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  • If God is loving, why is there so much evil in the world?
  • If God created the world in six days, what about evolution and dinosaurs?
  • Why would a good God send people to hell?

A lack of faith in God often traces back to emotional challenges more so than intellectual reasons. Why do people lose their faith? Some turn because God didn’t answer an important prayer or rescued them from the consequences of a bad decision. They may have been hurt by a church or turned off by hypocritical Christians. One study found that many of the most well-known atheists grew up without a father. It can be challenging to believe in a good and loving heavenly Father when you’ve had unpleasant experiences or maybe the absence of a father.

The best argument for the Christian view

The French philosopher Pascal said that inside the heart of every man there is a ‘God-shaped vacuum’. And Augustine said, “Lord, you have made us for yourself. Our hearts are restless until they find rest in you.” Ecclesiastes 3:11 says that God has put “eternity in the hearts of men,” meaning that the longing for ultimate answers comes from God himself. God put that longing—the ‘God-shaped vacuum’—inside the human heart to cause men to look to him.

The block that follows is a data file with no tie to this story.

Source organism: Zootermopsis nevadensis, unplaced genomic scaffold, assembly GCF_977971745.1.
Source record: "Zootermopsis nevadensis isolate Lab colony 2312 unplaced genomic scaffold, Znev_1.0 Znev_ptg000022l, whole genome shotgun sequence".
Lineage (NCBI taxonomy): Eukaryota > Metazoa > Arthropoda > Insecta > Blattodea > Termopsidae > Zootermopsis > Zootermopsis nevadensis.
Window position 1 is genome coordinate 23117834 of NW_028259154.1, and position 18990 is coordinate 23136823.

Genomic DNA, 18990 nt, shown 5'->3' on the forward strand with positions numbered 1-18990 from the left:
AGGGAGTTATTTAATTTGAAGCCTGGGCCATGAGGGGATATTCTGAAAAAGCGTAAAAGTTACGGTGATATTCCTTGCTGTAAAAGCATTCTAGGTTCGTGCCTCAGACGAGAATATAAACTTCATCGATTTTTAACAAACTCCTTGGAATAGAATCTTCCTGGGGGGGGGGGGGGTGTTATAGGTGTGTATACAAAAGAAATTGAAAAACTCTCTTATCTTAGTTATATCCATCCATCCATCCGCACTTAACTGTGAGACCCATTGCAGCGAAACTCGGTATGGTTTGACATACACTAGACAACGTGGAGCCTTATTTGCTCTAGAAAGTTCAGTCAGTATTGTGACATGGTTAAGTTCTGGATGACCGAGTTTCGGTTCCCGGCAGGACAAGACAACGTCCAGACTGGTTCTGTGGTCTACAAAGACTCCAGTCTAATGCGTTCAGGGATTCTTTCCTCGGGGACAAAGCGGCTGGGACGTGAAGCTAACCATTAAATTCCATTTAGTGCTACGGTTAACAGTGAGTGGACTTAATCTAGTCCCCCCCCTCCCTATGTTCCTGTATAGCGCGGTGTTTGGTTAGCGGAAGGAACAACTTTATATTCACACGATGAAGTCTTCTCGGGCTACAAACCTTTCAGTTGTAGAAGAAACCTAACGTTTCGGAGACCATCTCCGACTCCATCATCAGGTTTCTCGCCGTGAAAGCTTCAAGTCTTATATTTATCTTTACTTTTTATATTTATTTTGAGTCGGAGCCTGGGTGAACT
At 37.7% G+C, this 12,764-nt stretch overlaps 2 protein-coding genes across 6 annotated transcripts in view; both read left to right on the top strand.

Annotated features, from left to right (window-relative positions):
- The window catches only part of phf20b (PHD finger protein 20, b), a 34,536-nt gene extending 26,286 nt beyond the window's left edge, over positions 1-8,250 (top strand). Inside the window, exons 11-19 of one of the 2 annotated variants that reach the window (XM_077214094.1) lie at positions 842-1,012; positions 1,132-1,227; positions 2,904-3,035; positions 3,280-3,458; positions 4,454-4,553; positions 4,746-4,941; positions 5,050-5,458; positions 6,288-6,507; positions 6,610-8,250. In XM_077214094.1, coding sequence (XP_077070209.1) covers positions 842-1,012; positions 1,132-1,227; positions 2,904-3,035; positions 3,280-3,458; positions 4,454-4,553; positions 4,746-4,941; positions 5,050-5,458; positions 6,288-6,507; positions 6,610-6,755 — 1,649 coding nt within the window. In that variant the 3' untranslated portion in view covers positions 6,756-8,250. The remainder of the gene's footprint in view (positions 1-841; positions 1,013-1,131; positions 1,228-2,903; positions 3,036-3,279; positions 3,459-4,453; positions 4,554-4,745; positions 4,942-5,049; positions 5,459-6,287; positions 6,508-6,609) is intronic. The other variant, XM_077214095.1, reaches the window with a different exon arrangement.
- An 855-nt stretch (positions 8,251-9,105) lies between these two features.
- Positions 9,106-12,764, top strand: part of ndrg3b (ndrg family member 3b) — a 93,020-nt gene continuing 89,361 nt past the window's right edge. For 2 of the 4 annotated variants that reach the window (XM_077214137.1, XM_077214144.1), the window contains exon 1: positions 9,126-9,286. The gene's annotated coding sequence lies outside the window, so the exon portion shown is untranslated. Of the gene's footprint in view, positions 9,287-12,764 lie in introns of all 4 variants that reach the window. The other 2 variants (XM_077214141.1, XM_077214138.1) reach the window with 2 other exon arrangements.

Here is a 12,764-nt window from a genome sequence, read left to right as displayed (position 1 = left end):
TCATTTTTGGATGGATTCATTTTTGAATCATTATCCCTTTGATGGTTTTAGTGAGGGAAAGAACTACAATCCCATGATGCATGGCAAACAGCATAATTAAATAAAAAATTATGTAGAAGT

But the most important thing I can say to you is this: God has revealed himself to us in Jesus.

When all is said and done, I believe the best argument for the Christian view of God is found in the person of Jesus Christ. God has revealed himself to us in the Person of his Son, the Lord Jesus Christ. The Father sent the Son to the earth in the form of a little baby, conceived through a miracle of the Holy Spirit, born in Bethlehem, born to Mary and Joseph, born in an out-of-the-way corner of the Roman Empire, raised in a carpenter’s home, misunderstood by his own family, rejected by his own people, convicted by the religious leaders, put to death for blasphemy (!), and on the third day God’s Son rose from the dead.

Now we know what God is like. Jesus has made him known to us.

Now we know what God is like. Jesus has made him known to us.

In one of his books, Christian author Tony Campolo tells how he shares the gospel with secular-minded university students who ask him why he believes the Bible. “Because I decided to,” he replies. Then he asks the student, “Why is it that you don’t believe the Bible?” The answer is almost always the same: “I guess because I decided not to.”

After all the arguments on both sides are finished, you still have to decide for yourself. You still have to choose. What choice have you made?

I believe in God because nothing in the universe makes sense without him. God exists—he is real and Jesus Christ is his Son. He knows you and he loves you and he gave his only begotten Son that you might be saved. I believe in God! What about you?